Is cocoa the same as cacao?
These two terms are easily confused but cocoa is not the same thing as cacao. Both cocoa and cacao come from cacao beans, but cocoa powder has been highly processed. In comparison, cacoa is usually reserved for products where the cacao bean has been kept relatively intact. Cacao can also be made into a powder that can be drunk, but it tends to be more bitter than cocoa powder. You can also find cacao nibs. These are the produced by drying (and sometimes roasting) the cocoa beans and then crushing them to leave bitter chocolate-like snacks. They are loaded with nutrients and are used as a healthy alternative to chocolate. They are also vegan.
Is cocoa the same as carob?
Cocoa is often also confused with carob, which can also be made into a powder. But carob comes from an entirely different plant. Carob is milder and sweeter than both pure cocoa powder and cacao powder and it doesn't contain the stimulants therobamine or caffeine, so if you are trying to lower your stimulant intake it can be a good choice. It doesn't have as many nutrients as cacao but it does have a lot of fiber.
What are the ethical issues with cocoa?
So we know now that, most of the time, cocoa is vegan. But, depending on your reasons for being a vegan, you may still make the choice to avoid consuming it. For ethical vegans, the definition is that veganism is a practice that seeks to "...exclude - as far as is possible or practical - all forms of exploitation of, and cruelty to, animals for food, clothing, or any other purpose."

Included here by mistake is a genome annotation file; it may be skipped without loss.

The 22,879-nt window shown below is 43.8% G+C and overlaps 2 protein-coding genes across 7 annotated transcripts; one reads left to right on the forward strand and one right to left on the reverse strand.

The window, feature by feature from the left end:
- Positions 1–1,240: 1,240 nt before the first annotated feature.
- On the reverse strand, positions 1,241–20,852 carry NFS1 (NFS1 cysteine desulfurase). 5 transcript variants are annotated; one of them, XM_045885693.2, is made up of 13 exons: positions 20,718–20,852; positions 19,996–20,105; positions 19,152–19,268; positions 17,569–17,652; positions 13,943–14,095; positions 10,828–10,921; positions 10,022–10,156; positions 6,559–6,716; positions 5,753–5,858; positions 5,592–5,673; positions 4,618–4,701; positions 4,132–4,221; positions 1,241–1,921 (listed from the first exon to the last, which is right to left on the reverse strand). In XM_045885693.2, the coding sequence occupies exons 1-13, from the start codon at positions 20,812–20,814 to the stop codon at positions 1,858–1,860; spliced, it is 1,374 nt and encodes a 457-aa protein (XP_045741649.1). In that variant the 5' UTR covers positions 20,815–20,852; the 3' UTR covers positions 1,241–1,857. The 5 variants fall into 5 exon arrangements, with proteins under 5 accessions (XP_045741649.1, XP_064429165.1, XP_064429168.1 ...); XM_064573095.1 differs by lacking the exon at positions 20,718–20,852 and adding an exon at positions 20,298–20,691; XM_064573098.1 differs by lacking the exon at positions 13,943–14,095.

While this definition doesn't explicitly mention exploitation and cruelty towards humans, many ethical vegans consider avoiding these cruelties to be part of their philosophy also. And the exploitation of humans is a serious problem when it comes to chocolate and cocoa production. Child labor, and child slavery, in the farming of cocoa has been an ongoing issue.
All along West Africa and the Ivory Coast, you can find children under the age of 14 are forced to work farming cocoa under dangerous conditions and without access to any education. They are often unpaid. Herhey's, Mars, and Nestle all still buy much of of their cocoa from West Africa and cannot guarantee that it wasn't produced by child labor, so many vegans boycott all products made by these companies.